Tuesday, November 4, 2008

Another Hit on Community Policing

Just when I think MPD is moving in the right direction with more foot and bike patrols, up comes another instance where it is giving lip service to community policing, the idea that if police officers and residents get to know each other and work together, they can be more effective in combating crime. The latest hit is the transfer of Lt. Phil Lanciano, who led the Police Service Area (PSA 207) that includes Foggy Bottom and the south western portion of Dupont Circle.

I don't personally know Lt. Lanciano, but during my campaign for Ward 2 on the DC Council, I repeatedly came across residents who sung his praises. By all accounts, including The Examiner article today, he was a model police officer who had come to know his community over many years and earned their trust and respect. Now, he's being moved for unexplained reasons, to the other side of the city.

I've seen this all too many times before. In some instances, excellent officers are reassigned because there is someone out to get them. Case in point: MPD was under pressure for years to assign Lt. Michael Smith who is a hero in Logan Circle because a certain individual with a vendetta filed numerous complaints against him. Ultimately, when the PSA was split in two between Shaw and Logan Circle, Lt. Smith found himself on the Logan Circle side rather than in the Shaw side where he lives (congrats to Lt. Smith who is retiring and moving to Florida this month and THANK YOU for all your hard work! Read about Lt. Smith in this 2003 Washington CityPaper cover story).

In other instances, I've seen some of the best officers promoted from Ward 2 to other areas of the city. I've been told by one MPD Third District commander that this is (or was) a matter of police policy. According to that official, MPD prefers that those who are promoted be reassigned so that they do not supervise their ex-colleagues and so that they learn about another area of the city. While I can understand this reasoning, the entire concept of community policing is thrown under the bus when effective officers are reassigned from an area in which they have, over many years, come to know the criminals, the suspects, the residents and activists, the community groups and churchs, the illegal activity, and the places to hide. In each case, the community mobilizes to fight the transfer, with mixed success. Will Foggy Bottom get to keep its Lieutenant? I hope so.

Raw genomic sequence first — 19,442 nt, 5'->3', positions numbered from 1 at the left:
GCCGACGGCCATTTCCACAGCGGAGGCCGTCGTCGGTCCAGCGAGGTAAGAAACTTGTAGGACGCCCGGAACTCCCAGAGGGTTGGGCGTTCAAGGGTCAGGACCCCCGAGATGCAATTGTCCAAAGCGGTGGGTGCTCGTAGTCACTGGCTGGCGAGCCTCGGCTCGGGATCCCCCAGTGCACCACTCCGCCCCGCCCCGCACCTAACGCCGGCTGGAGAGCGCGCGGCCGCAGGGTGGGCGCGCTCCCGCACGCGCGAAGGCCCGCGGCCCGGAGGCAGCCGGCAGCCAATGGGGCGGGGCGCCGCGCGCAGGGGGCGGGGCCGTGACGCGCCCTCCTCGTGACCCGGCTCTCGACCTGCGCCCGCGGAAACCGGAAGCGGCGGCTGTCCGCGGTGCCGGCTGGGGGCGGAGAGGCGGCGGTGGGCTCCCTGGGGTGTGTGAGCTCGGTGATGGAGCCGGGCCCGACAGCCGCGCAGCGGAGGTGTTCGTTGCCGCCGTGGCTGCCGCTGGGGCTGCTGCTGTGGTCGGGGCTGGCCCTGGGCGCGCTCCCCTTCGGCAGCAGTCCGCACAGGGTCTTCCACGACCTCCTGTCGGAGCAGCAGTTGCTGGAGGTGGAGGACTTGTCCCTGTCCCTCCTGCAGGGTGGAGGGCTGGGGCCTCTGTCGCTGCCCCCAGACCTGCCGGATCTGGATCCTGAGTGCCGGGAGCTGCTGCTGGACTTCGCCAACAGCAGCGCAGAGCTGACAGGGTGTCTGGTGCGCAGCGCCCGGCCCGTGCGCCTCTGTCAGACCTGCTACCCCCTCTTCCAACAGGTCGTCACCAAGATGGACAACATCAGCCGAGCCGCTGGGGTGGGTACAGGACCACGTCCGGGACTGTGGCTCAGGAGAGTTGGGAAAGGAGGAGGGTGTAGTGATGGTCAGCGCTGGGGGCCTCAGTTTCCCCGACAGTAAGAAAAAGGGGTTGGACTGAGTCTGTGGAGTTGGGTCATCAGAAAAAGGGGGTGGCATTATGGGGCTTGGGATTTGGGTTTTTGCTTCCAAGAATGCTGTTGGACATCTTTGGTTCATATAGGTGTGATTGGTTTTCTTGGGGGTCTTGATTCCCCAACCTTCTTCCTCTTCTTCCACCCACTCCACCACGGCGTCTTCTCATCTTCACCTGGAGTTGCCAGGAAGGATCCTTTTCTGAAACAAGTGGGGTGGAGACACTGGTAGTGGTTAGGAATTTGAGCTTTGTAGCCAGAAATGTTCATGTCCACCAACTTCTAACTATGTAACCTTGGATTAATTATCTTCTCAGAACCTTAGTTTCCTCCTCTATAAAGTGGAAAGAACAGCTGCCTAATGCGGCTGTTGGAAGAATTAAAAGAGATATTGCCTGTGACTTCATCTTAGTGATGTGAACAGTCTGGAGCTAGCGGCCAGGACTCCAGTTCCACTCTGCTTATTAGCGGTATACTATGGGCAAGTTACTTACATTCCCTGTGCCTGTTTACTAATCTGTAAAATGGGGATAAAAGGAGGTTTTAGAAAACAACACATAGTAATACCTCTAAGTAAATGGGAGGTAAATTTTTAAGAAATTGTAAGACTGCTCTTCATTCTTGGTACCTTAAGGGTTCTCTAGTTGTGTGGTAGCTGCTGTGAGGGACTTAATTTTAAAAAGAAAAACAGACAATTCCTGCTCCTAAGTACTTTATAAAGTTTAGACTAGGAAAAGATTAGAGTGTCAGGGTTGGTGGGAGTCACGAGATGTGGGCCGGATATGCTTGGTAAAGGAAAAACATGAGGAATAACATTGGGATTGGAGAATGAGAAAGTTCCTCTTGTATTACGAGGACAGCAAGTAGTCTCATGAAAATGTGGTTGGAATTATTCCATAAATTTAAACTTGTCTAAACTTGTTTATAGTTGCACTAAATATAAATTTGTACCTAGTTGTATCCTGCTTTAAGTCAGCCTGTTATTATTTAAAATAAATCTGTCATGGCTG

Slightly off the topic, but there's more MPD and the DC Council can do to strengthen community policing. It's time to redraw some of our PSA boundaries so that they actually fit the neighborhoods that they are intended to serve. The greatest example downtown area is PSA 101. This PSA covers everything from Capital Hill to the White House below New York Avenue. The PSA even pops up to N Street in the Mount Vernon Square area between 1st and 4th Streets NW, apparently due to a gerrymandered Ward 2/6 line. That makes what is known as the "chimney area" easy to forget on patrols, as it is an island across New York Avenue. But the greatest issue is that Chinatown/Penn Quarter does not have its own PSA. While administratively, MPD has in some ways split the PSA between an east and west side, the area still shares officers and leadership with a vast area. That needs to change.

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